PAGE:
Listen to this lesson (English audio, MP3)
This word seems to have its origins in the word "whole" or "wholeness" since it is an abstract word that refers to the physical state of a body, which is usually human. In other words we usually associate it with the physical state of a human or living being. People are said to be "in good health" or "enjoying good health". On the other side they could also be "suffering from poor health" or be "in poor health". It isn''t until we get to the adjective "healthy" that we are talking about being "in good health". Athletes and sportsmen and women are usually "healthy".
We can also use the adjective to describe not only a physical attribute but also a moral one. You can have a "healthy attitude towards religion or sex", which means that you are objective in the views that you hold on those topics.
At the same time we can use the adjective "healthy" for states or conditions that are not directly to do with living things. We speak of the economy of a country being "healthy", which means that the country does not have huge debts.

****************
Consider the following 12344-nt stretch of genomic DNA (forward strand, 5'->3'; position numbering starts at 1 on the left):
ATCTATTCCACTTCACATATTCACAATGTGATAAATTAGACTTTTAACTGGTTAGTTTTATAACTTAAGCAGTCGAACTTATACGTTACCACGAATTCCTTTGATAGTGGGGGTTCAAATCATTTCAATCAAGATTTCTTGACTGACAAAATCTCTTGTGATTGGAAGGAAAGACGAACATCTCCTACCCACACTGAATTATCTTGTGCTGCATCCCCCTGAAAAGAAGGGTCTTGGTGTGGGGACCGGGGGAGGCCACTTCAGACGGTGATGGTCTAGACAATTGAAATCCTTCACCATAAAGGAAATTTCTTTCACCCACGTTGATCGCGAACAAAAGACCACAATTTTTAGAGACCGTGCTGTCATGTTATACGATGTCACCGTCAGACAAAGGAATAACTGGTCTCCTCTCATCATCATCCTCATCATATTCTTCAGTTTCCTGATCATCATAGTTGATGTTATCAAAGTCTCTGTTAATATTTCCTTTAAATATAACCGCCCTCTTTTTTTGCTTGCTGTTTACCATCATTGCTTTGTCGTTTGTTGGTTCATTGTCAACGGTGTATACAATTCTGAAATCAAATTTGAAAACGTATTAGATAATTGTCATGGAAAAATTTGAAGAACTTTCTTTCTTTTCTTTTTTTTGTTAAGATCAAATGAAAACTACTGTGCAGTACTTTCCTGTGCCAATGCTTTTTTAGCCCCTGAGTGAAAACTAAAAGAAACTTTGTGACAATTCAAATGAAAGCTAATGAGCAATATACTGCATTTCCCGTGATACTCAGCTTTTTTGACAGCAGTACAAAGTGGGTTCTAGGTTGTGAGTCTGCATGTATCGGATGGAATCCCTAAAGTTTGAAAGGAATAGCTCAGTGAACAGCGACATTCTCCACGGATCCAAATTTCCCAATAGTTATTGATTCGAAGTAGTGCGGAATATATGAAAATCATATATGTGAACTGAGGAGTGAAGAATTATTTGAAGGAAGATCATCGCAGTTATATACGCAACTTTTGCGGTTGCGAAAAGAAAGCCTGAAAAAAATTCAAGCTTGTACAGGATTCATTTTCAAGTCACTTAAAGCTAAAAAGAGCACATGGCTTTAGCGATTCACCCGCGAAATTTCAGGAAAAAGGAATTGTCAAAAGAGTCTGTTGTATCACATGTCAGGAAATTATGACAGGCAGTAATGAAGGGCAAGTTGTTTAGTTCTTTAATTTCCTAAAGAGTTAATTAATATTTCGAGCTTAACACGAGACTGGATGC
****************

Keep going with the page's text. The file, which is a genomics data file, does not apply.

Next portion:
When we raise a glass of drink to someone, we address the other person with the words: "Your health". We are in fact wishing that they are in "good health". And of course your personal health is a very important matter. A very common comment passed between people when they are talking about their money problems or their job prospects is "As long as you''ve got your health". This is a way of cheering themselves up by realising that whatever their problems, at least they don''t have any problems with their "health".
If you have any English grammar or vocabulary questions,
please post them on this English Grammar Forum.